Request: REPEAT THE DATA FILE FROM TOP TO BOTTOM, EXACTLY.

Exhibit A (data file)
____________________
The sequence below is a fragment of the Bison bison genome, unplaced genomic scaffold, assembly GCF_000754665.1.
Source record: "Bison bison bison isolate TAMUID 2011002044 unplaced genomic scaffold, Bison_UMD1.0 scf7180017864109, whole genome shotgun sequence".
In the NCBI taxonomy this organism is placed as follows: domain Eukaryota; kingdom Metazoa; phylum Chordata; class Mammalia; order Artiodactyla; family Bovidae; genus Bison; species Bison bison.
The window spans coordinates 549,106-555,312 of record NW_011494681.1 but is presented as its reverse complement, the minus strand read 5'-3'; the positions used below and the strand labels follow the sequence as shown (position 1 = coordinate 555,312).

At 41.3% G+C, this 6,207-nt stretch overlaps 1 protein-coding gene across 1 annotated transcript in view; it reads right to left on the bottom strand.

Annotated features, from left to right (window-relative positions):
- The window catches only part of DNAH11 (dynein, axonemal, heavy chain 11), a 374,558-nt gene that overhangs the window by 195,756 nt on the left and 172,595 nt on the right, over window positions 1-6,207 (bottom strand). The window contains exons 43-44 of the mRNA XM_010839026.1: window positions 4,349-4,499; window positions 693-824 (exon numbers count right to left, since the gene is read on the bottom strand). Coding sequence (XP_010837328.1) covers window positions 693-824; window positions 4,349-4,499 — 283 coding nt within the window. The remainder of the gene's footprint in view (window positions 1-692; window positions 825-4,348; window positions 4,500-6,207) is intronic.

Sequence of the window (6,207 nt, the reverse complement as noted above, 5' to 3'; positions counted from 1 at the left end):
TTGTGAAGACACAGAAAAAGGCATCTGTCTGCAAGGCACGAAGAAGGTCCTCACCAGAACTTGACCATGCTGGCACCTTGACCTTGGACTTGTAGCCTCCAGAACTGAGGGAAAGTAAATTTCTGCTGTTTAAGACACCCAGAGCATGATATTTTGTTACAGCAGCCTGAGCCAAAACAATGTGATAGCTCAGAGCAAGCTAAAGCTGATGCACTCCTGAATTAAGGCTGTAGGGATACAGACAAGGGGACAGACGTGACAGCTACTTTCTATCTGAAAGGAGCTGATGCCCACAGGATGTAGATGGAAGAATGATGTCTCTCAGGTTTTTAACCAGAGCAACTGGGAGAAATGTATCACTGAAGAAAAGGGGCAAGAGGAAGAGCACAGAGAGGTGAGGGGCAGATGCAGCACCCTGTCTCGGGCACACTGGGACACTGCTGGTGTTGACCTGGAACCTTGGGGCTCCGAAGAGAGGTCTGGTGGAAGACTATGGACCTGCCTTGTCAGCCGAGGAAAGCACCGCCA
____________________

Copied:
The sequence below is a fragment of the Bison bison genome, unplaced genomic scaffold, assembly GCF_000754665.1.
Source record: "Bison bison bison isolate TAMUID 2011002044 unplaced genomic scaffold, Bison_UMD1.0 scf7180017864109, whole genome shotgun sequence".
In the NCBI taxonomy this organism is placed as follows: domain Eukaryota; kingdom Metazoa; phylum Chordata; class Mammalia; order Artiodactyla; family Bovidae; genus Bison; species Bison bison.
The window spans coordinates 549,106-555,312 of record NW_011494681.1 but is presented as its reverse complement, the minus strand read 5'-3'; the positions used below and the strand labels follow the sequence as shown (position 1 = coordinate 555,312).

At 41.3% G+C, this 6,207-nt stretch overlaps 1 protein-coding gene across 1 annotated transcript in view; it reads right to left on the bottom strand.

Annotated features, from left to right (window-relative positions):
- The window catches only part of DNAH11 (dynein, axonemal, heavy chain 11), a 374,558-nt gene that overhangs the window by 195,756 nt on the left and 172,595 nt on the right, over window positions 1-6,207 (bottom strand). The window contains exons 43-44 of the mRNA XM_010839026.1: window positions 4,349-4,499; window positions 693-824 (exon numbers count right to left, since the gene is read on the bottom strand). Coding sequence (XP_010837328.1) covers window positions 693-824; window positions 4,349-4,499 — 283 coding nt within the window. The remainder of the gene's footprint in view (window positions 1-692; window positions 825-4,348; window positions 4,500-6,207) is intronic.

Sequence of the window (6,207 nt, the reverse complement as noted above, 5' to 3'; positions counted from 1 at the left end):
TTGTGAAGACACAGAAAAAGGCATCTGTCTGCAAGGCACGAAGAAGGTCCTCACCAGAACTTGACCATGCTGGCACCTTGACCTTGGACTTGTAGCCTCCAGAACTGAGGGAAAGTAAATTTCTGCTGTTTAAGACACCCAGAGCATGATATTTTGTTACAGCAGCCTGAGCCAAAACAATGTGATAGCTCAGAGCAAGCTAAAGCTGATGCACTCCTGAATTAAGGCTGTAGGGATACAGACAAGGGGACAGACGTGACAGCTACTTTCTATCTGAAAGGAGCTGATGCCCACAGGATGTAGATGGAAGAATGATGTCTCTCAGGTTTTTAACCAGAGCAACTGGGAGAAATGTATCACTGAAGAAAAGGGGCAAGAGGAAGAGCACAGAGAGGTGAGGGGCAGATGCAGCACCCTGTCTCGGGCACACTGGGACACTGCTGGTGTTGACCTGGAACCTTGGGGCTCCGAAGAGAGGTCTGGTGGAAGACTATGGACCTGCCTTGTCAGCCGAGGAAAGCACCGCCA